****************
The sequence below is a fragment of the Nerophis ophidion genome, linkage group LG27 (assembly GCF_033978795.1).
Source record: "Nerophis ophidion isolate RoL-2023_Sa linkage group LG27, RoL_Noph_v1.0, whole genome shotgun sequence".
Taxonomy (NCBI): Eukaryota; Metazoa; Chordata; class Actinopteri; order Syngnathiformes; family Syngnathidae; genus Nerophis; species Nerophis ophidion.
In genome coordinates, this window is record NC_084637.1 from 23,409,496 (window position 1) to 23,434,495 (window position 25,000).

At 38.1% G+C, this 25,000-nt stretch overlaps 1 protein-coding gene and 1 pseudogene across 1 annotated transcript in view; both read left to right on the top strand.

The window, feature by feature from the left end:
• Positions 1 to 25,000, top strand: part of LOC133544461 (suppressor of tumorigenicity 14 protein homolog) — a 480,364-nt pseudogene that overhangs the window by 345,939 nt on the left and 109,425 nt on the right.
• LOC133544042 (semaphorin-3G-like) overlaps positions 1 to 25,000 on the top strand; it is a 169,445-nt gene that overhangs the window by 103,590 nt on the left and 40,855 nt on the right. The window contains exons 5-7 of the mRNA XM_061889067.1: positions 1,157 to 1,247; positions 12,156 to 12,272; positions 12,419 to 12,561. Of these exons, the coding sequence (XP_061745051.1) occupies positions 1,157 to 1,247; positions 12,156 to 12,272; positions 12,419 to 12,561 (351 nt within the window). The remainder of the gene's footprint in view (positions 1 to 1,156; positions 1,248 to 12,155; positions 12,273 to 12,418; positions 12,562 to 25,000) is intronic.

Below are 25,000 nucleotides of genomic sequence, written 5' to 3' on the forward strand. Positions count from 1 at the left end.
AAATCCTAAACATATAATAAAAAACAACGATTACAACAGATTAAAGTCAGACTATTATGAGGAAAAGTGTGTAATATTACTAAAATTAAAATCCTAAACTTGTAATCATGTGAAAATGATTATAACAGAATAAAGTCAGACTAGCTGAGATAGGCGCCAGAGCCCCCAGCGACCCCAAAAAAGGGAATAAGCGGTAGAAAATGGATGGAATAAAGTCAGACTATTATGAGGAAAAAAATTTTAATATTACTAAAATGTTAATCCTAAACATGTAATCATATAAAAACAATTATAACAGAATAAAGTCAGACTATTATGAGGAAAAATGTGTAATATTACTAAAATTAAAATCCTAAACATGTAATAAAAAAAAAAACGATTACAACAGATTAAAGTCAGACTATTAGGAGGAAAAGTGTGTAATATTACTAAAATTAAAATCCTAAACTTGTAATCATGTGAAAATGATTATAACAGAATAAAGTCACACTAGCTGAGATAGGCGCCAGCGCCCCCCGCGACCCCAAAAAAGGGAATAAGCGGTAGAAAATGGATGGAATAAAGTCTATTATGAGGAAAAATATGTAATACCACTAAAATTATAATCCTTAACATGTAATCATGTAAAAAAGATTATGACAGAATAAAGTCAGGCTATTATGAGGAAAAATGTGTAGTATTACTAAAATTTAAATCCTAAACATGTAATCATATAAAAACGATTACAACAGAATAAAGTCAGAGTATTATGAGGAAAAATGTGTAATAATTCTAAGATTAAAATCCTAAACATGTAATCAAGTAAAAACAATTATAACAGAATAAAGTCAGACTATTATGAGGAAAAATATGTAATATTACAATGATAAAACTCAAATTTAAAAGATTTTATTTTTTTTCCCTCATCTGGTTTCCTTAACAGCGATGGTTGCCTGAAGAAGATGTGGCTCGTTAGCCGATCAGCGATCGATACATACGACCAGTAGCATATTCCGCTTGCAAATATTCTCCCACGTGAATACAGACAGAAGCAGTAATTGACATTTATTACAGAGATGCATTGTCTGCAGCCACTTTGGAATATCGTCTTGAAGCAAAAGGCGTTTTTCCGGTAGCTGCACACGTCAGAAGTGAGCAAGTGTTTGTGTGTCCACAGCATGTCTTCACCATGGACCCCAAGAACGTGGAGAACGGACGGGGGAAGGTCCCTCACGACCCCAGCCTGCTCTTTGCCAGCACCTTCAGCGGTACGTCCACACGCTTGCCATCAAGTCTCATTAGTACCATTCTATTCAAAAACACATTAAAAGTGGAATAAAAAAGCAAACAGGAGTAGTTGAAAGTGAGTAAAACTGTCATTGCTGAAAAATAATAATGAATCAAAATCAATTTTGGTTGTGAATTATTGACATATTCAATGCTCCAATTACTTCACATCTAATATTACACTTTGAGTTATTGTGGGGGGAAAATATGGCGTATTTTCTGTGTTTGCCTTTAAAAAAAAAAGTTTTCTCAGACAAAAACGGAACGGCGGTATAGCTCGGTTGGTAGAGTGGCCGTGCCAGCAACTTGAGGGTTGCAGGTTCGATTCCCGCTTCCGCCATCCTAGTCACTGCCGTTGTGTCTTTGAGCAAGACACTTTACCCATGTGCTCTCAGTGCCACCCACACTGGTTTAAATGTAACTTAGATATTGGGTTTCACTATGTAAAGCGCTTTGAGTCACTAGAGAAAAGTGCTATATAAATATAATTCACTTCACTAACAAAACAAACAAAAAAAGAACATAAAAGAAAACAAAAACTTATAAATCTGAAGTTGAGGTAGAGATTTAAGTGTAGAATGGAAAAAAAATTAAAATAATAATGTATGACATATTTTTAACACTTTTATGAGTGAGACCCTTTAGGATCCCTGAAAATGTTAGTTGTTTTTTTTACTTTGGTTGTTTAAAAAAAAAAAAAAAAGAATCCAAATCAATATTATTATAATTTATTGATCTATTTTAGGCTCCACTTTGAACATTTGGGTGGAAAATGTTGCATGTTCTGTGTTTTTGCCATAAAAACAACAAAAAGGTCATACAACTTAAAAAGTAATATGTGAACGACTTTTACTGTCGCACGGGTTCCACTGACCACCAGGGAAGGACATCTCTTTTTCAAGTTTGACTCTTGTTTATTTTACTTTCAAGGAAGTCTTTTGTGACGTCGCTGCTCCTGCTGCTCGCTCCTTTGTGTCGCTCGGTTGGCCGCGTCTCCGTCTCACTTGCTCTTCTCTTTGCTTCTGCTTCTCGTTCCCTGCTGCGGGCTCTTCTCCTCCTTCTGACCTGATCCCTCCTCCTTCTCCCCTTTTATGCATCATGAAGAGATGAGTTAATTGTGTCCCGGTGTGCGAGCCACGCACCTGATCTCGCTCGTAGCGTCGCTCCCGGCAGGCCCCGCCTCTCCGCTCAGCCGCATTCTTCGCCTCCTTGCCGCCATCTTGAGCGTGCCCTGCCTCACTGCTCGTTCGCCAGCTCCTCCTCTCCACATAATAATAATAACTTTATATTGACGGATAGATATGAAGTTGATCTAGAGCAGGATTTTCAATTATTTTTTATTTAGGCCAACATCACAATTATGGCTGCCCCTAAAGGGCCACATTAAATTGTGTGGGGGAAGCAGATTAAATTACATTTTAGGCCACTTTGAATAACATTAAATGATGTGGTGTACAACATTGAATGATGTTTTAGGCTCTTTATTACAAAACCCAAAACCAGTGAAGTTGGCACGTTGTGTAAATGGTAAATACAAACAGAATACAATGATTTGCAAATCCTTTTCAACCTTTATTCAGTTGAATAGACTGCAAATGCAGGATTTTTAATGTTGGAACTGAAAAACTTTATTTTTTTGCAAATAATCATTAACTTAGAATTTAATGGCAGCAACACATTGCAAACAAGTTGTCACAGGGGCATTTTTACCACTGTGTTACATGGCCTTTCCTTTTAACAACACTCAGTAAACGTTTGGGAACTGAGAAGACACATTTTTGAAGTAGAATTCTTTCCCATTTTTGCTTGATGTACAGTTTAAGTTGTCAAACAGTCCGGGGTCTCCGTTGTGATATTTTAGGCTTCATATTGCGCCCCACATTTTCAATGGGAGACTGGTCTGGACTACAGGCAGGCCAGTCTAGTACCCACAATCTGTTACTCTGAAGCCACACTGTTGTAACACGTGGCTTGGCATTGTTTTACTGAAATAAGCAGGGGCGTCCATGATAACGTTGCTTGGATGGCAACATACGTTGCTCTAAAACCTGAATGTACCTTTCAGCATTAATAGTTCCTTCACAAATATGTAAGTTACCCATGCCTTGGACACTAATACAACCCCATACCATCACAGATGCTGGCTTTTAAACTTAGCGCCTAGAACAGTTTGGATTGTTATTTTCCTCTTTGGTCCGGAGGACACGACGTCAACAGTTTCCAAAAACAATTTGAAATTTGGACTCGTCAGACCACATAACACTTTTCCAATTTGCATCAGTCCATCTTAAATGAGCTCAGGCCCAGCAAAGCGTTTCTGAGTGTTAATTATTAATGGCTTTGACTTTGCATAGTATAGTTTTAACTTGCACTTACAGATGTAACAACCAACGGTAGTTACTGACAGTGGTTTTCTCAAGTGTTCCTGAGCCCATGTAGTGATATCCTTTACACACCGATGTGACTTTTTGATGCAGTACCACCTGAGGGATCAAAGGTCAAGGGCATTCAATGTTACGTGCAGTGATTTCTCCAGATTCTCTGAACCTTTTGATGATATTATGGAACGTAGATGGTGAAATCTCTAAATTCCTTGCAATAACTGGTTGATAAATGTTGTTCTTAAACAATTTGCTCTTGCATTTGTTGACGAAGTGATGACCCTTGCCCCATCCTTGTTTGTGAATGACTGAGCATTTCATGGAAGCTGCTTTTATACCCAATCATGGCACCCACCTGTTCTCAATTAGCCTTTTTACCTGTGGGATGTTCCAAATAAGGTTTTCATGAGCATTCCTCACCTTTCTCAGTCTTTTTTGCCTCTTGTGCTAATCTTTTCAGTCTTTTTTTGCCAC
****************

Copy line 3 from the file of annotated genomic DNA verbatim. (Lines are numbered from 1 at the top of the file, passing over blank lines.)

Taxonomy (NCBI): Eukaryota; Metazoa; Chordata; class Actinopteri; order Syngnathiformes; family Syngnathidae; genus Nerophis; species Nerophis ophidion.